Thank you for, for sharing, I know that it was challenging and difficult. And I do think it’s important that, and it circles back to a lot of the things we talked about earlier. But I think the biggest piece is that this learning is a continuum, right. Education is, is not like we’re going to do the training, and then we did it. And we can put it on our website. And we can say, oh, I did that, or oh, I read that book I saw on social media. Those things and I think that piece is the most critical piece of like, how do we, how do we recognize education as a continuum? And how do we hold space for people that we care about that impact our, that we work with that are friends, that are colleagues, but then also that maybe those that we aren’t as connected with? Those that like you shared we’re working in the company? Or, or the neighbor down the street? Like how do we how do we hold that space in a way that’s authentic and allows for vulnerability? {Oh my gosh, Yes.} Yeah. I don’t know. I mean, that’s why we started this work and doing we’re doing work across rural spaces includes reservation communities and working with our indigenous partners. And that was the first question that I asked was to other colleagues and partners that have done this work before, like, how do we, how do we do this work right, without screwing it up? And their answer was, buckle up, you’re gonna screw up. {Yeah} And that’s okay, and I think that’s hard, that’s a hard place to be. Is to know that you’re going to step in it, at some point, and have to own that. Because I think ultimately, everybody’s hearts in the right place. Like, we talk a lot about giving grace to people, like if you say the wrong thing, or do the wrong thing. It’s, it’s not who you are, as a human being like, you’re able to come back from those things. So hold, hold grace for each other, but how do we? How do we keep doing the work?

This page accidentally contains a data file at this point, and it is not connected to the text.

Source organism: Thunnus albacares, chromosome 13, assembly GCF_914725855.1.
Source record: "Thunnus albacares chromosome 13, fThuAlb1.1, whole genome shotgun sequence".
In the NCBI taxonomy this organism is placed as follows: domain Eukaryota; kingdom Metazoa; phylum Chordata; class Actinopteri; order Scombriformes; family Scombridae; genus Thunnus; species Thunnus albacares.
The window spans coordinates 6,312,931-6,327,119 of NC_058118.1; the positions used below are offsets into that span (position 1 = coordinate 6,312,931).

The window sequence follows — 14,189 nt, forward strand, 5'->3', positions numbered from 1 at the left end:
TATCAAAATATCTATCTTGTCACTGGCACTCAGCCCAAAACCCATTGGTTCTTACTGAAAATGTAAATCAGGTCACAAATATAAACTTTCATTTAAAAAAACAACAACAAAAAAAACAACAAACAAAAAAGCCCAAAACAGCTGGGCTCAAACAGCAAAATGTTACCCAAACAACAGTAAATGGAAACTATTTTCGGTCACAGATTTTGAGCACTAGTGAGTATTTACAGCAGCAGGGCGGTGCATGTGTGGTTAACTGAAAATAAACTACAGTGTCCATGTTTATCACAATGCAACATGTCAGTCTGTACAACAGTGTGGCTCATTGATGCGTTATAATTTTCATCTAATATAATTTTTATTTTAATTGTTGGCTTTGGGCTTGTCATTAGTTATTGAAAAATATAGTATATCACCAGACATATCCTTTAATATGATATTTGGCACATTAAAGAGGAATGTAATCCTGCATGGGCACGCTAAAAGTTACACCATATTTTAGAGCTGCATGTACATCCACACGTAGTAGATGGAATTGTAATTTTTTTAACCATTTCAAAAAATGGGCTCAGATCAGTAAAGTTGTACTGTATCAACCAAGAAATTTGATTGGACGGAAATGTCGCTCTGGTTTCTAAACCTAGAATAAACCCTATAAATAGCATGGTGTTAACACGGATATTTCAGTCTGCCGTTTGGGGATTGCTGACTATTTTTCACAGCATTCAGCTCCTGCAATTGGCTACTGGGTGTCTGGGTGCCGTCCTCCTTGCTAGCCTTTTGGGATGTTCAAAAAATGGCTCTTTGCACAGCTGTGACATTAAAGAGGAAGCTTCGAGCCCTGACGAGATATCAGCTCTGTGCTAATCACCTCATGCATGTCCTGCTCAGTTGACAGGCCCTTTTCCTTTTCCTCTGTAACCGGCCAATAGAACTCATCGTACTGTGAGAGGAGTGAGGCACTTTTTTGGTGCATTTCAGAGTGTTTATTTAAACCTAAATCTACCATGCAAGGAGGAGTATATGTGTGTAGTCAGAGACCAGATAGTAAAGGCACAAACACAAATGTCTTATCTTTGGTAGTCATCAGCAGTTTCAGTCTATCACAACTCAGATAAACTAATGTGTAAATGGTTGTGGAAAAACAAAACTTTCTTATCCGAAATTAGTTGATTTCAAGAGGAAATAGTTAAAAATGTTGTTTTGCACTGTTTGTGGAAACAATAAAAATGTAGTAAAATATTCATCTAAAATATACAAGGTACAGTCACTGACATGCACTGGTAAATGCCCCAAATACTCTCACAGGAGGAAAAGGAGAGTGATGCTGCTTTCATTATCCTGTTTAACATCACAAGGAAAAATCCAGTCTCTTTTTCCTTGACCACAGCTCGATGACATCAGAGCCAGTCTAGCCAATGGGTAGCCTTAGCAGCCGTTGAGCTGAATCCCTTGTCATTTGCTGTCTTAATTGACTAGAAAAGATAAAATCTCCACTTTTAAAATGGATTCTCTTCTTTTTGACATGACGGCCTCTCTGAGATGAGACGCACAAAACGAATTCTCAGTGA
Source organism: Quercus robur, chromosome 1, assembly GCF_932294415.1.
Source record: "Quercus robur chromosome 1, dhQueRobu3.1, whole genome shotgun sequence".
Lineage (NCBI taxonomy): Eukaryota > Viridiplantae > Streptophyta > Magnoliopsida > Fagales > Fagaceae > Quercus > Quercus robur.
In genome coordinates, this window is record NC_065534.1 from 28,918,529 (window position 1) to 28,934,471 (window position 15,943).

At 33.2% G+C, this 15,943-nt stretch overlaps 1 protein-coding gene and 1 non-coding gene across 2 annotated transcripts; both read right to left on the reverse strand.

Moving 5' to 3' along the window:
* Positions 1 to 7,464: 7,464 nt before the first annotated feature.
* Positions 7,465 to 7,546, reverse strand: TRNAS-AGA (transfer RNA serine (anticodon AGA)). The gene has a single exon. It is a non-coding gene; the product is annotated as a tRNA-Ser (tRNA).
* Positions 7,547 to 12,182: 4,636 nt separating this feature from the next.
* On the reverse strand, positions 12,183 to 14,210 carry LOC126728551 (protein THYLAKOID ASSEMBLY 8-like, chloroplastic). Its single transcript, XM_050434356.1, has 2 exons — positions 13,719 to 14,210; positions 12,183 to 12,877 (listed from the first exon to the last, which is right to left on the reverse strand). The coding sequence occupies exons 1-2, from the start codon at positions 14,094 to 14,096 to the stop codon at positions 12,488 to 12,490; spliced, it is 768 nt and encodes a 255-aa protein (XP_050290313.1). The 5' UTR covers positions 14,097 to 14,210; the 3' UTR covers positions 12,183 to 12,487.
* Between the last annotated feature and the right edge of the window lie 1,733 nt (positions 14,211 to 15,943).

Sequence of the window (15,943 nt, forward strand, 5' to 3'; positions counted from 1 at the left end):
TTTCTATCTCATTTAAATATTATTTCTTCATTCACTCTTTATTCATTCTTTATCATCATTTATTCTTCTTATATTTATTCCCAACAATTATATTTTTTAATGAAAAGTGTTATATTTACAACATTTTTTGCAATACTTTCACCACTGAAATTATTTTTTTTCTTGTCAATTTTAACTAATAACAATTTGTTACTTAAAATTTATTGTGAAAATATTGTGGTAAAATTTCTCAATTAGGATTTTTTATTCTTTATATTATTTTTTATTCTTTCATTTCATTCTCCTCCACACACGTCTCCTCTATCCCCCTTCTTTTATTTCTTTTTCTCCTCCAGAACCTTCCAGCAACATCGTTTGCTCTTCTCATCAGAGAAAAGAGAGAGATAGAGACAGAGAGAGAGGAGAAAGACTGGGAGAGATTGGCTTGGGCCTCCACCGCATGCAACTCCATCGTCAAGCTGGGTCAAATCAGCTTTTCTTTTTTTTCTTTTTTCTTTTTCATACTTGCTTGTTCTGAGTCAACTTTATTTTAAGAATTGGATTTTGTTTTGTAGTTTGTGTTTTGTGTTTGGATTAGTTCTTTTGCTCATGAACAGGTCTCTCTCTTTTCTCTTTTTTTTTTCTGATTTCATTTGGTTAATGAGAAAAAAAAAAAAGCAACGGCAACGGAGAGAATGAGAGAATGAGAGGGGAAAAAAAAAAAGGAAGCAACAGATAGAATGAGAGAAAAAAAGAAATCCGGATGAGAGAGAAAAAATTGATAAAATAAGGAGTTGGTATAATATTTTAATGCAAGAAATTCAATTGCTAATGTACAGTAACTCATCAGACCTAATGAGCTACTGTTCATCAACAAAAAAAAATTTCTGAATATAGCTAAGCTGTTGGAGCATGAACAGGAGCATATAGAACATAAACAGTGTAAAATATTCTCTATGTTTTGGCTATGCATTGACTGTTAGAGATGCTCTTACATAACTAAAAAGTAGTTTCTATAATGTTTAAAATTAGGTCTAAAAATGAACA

CC Gardner Gleser: 23:06
    Yes. And when you said vulnerability, it was like ding ding, like, that’s it? How do we get folks to show up with humility, and, and the willingness to be vulnerable, and I think for so, because, again, best practice guy, or whoever somewhere said, like, this is what professional looks like. And then this is unprofessional, or, you know, on all of those things. And like, I remember, like, I cried at work, and it is like, oh, my gosh, this is so unprofessional. But I’m like, I’m a person. And I can’t just hold this anymore. I am like, physically in pain right now. I’m sad. And, you know, and, and some part of me needs to be repaired. And I have to believe in people and humanity. And if I’m making you uncomfortable, because I cried at the office, what are we doing? You know, you’re asking me to leave so much of me outside of the door, be a different person when I walk in, and we’re never gonna get anywhere like that. It’s like, and I need to see your vulnerability too, your humanity, because then that allows me to have grace for you. And I and I think about in the work I do in this relational reparations has been transformative for me, because I know for a while, I, because I didn’t really have deep relationships with white people. So in my mind, I’m thinking all white people are this way. And you all have access to resources and you all like, don’t have any problems because you have money. And you know, I think particularly working with wealthy folks, and once I began to get in deep relationships, I mean in it, it’s changed everything for me, like now, like before, you know, in a workspace, if a white person a white woman is like, well I can’t come in today because like, I’m just not feeling well. I’m like, are you serious? My people picking cotton they never got any day. I’m like, What the hell? Oh, you can’t come to work today because your tummy hurt? But, um, through this work, and I mean, the building of empathy that has happened, and, and knowing that I had to have spaciousness for that, and I’m like, Oh, my gosh, why is this my work? How did I get this work? It has shifted everything because now if a white woman says to me, you know, I’m actually I don’t feel good today. I can actually see her as an individual. And say, I see you don’t feel well, you know, you should do what you need to do to take care of yourself. And now I, because I can see her as her own person. And I don’t have that tape playing in my head of like, I don’t have to work all the time. I don’t get to take a day off. And, and the ancestors did this. And like, you’re you’ve had everything handed to you. Like, what’s wrong with you? None of that stuff comes in. Now someone can just say, I don’t feel well. And I’m like, okay, like, I got you, what do you what do you need. And that wouldn’t have come without, you know, the building of relationships and people being vulnerable.